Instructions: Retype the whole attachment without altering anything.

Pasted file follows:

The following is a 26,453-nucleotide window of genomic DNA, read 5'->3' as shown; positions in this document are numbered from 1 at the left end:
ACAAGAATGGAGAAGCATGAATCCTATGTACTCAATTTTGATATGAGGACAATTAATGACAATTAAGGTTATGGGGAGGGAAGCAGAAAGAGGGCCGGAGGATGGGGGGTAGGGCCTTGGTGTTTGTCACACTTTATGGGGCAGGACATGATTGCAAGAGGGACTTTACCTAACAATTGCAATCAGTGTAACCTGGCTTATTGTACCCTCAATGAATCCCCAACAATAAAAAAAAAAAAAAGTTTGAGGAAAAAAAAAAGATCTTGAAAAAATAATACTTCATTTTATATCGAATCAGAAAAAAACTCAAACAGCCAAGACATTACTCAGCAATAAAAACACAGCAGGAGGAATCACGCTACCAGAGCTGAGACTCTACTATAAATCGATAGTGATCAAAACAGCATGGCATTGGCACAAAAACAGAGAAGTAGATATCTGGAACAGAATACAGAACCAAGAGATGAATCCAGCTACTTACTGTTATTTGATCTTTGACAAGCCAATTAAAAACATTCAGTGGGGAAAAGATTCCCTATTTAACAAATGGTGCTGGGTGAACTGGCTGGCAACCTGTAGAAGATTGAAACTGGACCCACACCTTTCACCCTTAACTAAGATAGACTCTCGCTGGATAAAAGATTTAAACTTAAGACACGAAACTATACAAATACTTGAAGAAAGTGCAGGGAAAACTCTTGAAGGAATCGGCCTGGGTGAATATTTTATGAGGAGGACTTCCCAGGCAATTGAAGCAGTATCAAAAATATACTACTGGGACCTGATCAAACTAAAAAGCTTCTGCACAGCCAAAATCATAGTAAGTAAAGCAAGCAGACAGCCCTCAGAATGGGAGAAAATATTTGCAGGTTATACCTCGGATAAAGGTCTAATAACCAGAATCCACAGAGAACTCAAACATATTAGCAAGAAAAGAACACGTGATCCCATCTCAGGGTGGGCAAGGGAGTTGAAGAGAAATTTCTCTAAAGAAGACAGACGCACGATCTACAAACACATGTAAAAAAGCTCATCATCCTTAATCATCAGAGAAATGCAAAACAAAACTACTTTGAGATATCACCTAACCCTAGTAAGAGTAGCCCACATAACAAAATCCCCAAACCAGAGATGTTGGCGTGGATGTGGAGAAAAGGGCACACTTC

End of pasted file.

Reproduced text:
The following is a 26,453-nucleotide window of genomic DNA, read 5'->3' as shown; positions in this document are numbered from 1 at the left end:
ACAAGAATGGAGAAGCATGAATCCTATGTACTCAATTTTGATATGAGGACAATTAATGACAATTAAGGTTATGGGGAGGGAAGCAGAAAGAGGGCCGGAGGATGGGGGGTAGGGCCTTGGTGTTTGTCACACTTTATGGGGCAGGACATGATTGCAAGAGGGACTTTACCTAACAATTGCAATCAGTGTAACCTGGCTTATTGTACCCTCAATGAATCCCCAACAATAAAAAAAAAAAAAAGTTTGAGGAAAAAAAAAAGATCTTGAAAAAATAATACTTCATTTTATATCGAATCAGAAAAAAACTCAAACAGCCAAGACATTACTCAGCAATAAAAACACAGCAGGAGGAATCACGCTACCAGAGCTGAGACTCTACTATAAATCGATAGTGATCAAAACAGCATGGCATTGGCACAAAAACAGAGAAGTAGATATCTGGAACAGAATACAGAACCAAGAGATGAATCCAGCTACTTACTGTTATTTGATCTTTGACAAGCCAATTAAAAACATTCAGTGGGGAAAAGATTCCCTATTTAACAAATGGTGCTGGGTGAACTGGCTGGCAACCTGTAGAAGATTGAAACTGGACCCACACCTTTCACCCTTAACTAAGATAGACTCTCGCTGGATAAAAGATTTAAACTTAAGACACGAAACTATACAAATACTTGAAGAAAGTGCAGGGAAAACTCTTGAAGGAATCGGCCTGGGTGAATATTTTATGAGGAGGACTTCCCAGGCAATTGAAGCAGTATCAAAAATATACTACTGGGACCTGATCAAACTAAAAAGCTTCTGCACAGCCAAAATCATAGTAAGTAAAGCAAGCAGACAGCCCTCAGAATGGGAGAAAATATTTGCAGGTTATACCTCGGATAAAGGTCTAATAACCAGAATCCACAGAGAACTCAAACATATTAGCAAGAAAAGAACACGTGATCCCATCTCAGGGTGGGCAAGGGAGTTGAAGAGAAATTTCTCTAAAGAAGACAGACGCACGATCTACAAACACATGTAAAAAAGCTCATCATCCTTAATCATCAGAGAAATGCAAAACAAAACTACTTTGAGATATCACCTAACCCTAGTAAGAGTAGCCCACATAACAAAATCCCCAAACCAGAGATGTTGGCGTGGATGTGGAGAAAAGGGCACACTTC